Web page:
But who are the biologists performing this work? I offered to speak with biologists at The Ocean Cleanup nearly a month ago, and was placed in touch with the person who conducted the Environmental Impact Assessment. We had a thoughtful exchange, but he informed me that he’s not part of the actual Ocean Cleanup team, and doesn’t work for them. If The Ocean Cleanup is so open to feedback, why aren’t they actually talking to people with the greatest concerns for the ecosystem?

5) Boyan Slat and The Ocean Cleanup claims also reveal something else:

They knew about floating animals, and they know we need more data, yet they still argue that there is no scientific basis for environmental concern. In his blog post Boyan Slat defends his Environmental Impact Assessment by saying “all species that have previously been observed near the deployment site of our cleanup system are referenced [in a table of the Environmental Impact Assessment].” Of course, this is not true: nowhere in his EIA or in his post does he mention the two species of blue sea dragon found only in his deployment area. Further, the fact that some floating animals were in a table only proves that they have known about the issue of floating surface life for some time.

He also attempts to brush aside some of the best information we have: a massive ocean survey of floating animals conducted by USSR scientist Savilov, which shows 7 distinct floating ecosystems, including one unique ecosystem found right where The Ocean Cleanup intends to work. Yet Boyan Slat says that “the validity of using a single, 51-year-old source could be questioned,” before going on to justify why it’s not worth worrying about anyway (because neuston are “ubiquitous”). But this is exactly my point: we don’t have good modern data. Why does The Ocean Cleanup brush off the data we do have?

In summary: The Ocean Cleanup’s claims only reiterate what we already know: neuston are not ubiquitous. Neuston may be concentrated where The Ocean Cleanup wants to work, due to the same physical forces that concentrate plastic. The life cycles of floating animals are poorly understood and The Ocean Cleanup may have major negative consequences on this ecosystem.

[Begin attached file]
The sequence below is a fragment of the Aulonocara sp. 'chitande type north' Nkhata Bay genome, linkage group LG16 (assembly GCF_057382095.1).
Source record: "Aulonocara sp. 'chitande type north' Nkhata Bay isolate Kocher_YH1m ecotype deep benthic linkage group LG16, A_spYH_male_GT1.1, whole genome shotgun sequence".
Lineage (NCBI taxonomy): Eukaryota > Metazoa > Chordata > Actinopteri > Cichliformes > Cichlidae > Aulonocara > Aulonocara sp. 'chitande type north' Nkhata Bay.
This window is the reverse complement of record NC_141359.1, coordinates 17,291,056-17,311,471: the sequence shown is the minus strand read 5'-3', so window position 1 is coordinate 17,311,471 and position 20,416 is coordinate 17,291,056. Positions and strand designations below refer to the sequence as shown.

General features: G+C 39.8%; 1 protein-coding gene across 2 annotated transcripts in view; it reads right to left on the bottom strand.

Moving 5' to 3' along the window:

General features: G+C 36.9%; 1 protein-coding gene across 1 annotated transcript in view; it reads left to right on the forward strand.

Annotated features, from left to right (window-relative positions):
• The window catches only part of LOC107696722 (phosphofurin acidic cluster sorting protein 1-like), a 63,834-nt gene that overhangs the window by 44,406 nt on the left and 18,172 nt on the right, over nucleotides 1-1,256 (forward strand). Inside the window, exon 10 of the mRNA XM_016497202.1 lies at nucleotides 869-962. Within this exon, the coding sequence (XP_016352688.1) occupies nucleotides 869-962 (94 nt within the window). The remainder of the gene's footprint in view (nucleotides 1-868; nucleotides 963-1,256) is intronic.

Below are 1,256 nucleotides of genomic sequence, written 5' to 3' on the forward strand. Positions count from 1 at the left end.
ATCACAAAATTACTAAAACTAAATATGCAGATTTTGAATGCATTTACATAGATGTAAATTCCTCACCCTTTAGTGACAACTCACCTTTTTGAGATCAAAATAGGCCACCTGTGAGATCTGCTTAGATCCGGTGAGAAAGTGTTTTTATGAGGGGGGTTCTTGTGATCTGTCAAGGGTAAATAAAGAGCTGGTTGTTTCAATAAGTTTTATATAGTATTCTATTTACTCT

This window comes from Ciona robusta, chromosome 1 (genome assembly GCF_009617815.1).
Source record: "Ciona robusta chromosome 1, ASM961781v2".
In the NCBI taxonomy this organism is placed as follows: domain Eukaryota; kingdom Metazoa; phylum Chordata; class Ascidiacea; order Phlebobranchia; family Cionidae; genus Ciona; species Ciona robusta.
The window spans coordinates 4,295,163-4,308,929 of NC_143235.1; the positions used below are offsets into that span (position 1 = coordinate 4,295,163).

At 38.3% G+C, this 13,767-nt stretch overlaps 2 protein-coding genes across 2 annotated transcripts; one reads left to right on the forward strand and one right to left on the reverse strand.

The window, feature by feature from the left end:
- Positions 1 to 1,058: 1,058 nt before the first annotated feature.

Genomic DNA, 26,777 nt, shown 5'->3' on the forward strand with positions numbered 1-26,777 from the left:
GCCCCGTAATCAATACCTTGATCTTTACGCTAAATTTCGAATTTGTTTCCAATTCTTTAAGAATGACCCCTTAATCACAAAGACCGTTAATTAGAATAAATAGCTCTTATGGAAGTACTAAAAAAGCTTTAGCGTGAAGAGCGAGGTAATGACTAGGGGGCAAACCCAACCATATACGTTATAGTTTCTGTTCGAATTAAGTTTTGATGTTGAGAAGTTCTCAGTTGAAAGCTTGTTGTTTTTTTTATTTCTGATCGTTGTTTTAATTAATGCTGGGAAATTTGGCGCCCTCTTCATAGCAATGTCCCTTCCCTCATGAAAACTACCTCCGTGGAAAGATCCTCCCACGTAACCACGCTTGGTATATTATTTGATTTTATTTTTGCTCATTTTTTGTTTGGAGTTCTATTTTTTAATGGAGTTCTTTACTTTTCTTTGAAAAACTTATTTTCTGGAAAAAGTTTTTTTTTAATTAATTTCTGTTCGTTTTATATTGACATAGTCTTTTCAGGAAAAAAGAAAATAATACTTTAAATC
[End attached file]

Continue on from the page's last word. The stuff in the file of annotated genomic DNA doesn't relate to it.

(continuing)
Far from alleviating my concerns, Boyan Slat’s reply to my article only increases my alarm. The Ocean Cleanup underestimates the negative impacts they will have and are not looking at the scientific evidence to the contrary.

The concerns of myself and others are very well-founded, Mr. Slat. You may be putting whole ecosystems at risk, and threatening species that were only recently discovered. Any attempt to suggest a “lack of scientific basis” for our claims only serves to prove what we’re already suggesting: that you’re not listening to scientists, and that you may be endangering an entire ecosystem as a result.

6 Replies to “The Ocean Cleanup struggles to prove it will not harm sea life”

  1. For the sake of the entire ocean and for our beaches, sacrifices must be made. Think of this as humanity’s ‘idiot tax’ for letting our trash situation get this bad.

  2. Thank you for your thought full insight. It might be the only idea he thinks he will ever come up with so he is hanging on to it.

  3. It’s not realistic to expect that no life will be harmed in the mammoth task of cleaning the Earth’s oceans of our own waste. The point is, what will cause more harm to sea life, the abundance of plastic and other waste, or our methods of removing the waste? Clearly the former is the answer. Will some sea life be harmed in our cleaning the ocean? Inevitably. Will we have to make other bitter and hard to swallow changes to heal our planet? Absolutely. We got ourselves into this mess. We don’t have time to be that choosy. We have to get the cleaning done. Minimize the harm to sea life in the process, of course, but keep the broader, longer term ambition in perspective. Accept some of the pain and harm along the way, but let’s get this done as soon as possible.

  4. This is why I propose moving their systems closer to shore, where plastic is more concentrated and easy to catch. I dont’ want plastic in the oceans any more than they do, but we should harvest plastic at the potential cost of an ecosystem. That price is too great to pay.

  5. The Ocean Cleanup seems to want it both ways. They claim that your concerns are based upon old data, but they don’t seem interested in truly understanding this complex and under-sampled ecosystem. In fact, ignorance of the system benefits the stated goals. If you don’t know what you are going to harm, then what are you harming? Sorry that’s the cynic in me.

    Beyond the unfortunate dismissal by TOC to serious scientific concerns or inquiry, the whole idea seems ludicrous. For example, they have spent $30million+ and have little to show for it. And furthermore, if they were really interested in plastic pollution, which is a problem but less so than ocean acidification or warming, why don’t they focus their efforts near the source of the problem such as rivers or at least near coastlines? I sympathize with you because you have expressed this criticism repeatedly.

    Keep up the good work, I appreciate your efforts to shed light on the valid concerns surrounding this high profile, scientifically dubious project.

Comments are closed.